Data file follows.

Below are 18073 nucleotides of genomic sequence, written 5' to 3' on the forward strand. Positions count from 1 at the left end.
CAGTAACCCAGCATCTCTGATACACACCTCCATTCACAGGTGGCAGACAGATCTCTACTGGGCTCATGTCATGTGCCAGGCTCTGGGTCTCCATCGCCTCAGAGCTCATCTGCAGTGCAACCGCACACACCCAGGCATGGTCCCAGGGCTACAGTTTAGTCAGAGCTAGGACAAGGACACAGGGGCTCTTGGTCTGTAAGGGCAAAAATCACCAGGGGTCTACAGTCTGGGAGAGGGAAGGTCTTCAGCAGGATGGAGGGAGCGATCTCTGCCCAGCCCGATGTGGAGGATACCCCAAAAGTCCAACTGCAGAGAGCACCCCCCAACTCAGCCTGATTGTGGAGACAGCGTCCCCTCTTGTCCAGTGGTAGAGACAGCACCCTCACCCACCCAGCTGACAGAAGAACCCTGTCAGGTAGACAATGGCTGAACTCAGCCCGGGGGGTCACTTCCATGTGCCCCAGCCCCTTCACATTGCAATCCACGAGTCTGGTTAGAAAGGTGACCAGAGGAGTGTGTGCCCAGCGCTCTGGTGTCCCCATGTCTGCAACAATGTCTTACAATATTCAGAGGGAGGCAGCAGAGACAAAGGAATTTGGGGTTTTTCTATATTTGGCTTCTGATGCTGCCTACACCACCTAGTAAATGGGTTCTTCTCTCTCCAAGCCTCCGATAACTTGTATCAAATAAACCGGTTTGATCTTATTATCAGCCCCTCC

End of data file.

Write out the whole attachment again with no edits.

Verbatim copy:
Below are 18073 nucleotides of genomic sequence, written 5' to 3' on the forward strand. Positions count from 1 at the left end.
CAGTAACCCAGCATCTCTGATACACACCTCCATTCACAGGTGGCAGACAGATCTCTACTGGGCTCATGTCATGTGCCAGGCTCTGGGTCTCCATCGCCTCAGAGCTCATCTGCAGTGCAACCGCACACACCCAGGCATGGTCCCAGGGCTACAGTTTAGTCAGAGCTAGGACAAGGACACAGGGGCTCTTGGTCTGTAAGGGCAAAAATCACCAGGGGTCTACAGTCTGGGAGAGGGAAGGTCTTCAGCAGGATGGAGGGAGCGATCTCTGCCCAGCCCGATGTGGAGGATACCCCAAAAGTCCAACTGCAGAGAGCACCCCCCAACTCAGCCTGATTGTGGAGACAGCGTCCCCTCTTGTCCAGTGGTAGAGACAGCACCCTCACCCACCCAGCTGACAGAAGAACCCTGTCAGGTAGACAATGGCTGAACTCAGCCCGGGGGGTCACTTCCATGTGCCCCAGCCCCTTCACATTGCAATCCACGAGTCTGGTTAGAAAGGTGACCAGAGGAGTGTGTGCCCAGCGCTCTGGTGTCCCCATGTCTGCAACAATGTCTTACAATATTCAGAGGGAGGCAGCAGAGACAAAGGAATTTGGGGTTTTTCTATATTTGGCTTCTGATGCTGCCTACACCACCTAGTAAATGGGTTCTTCTCTCTCCAAGCCTCCGATAACTTGTATCAAATAAACCGGTTTGATCTTATTATCAGCCCCTCC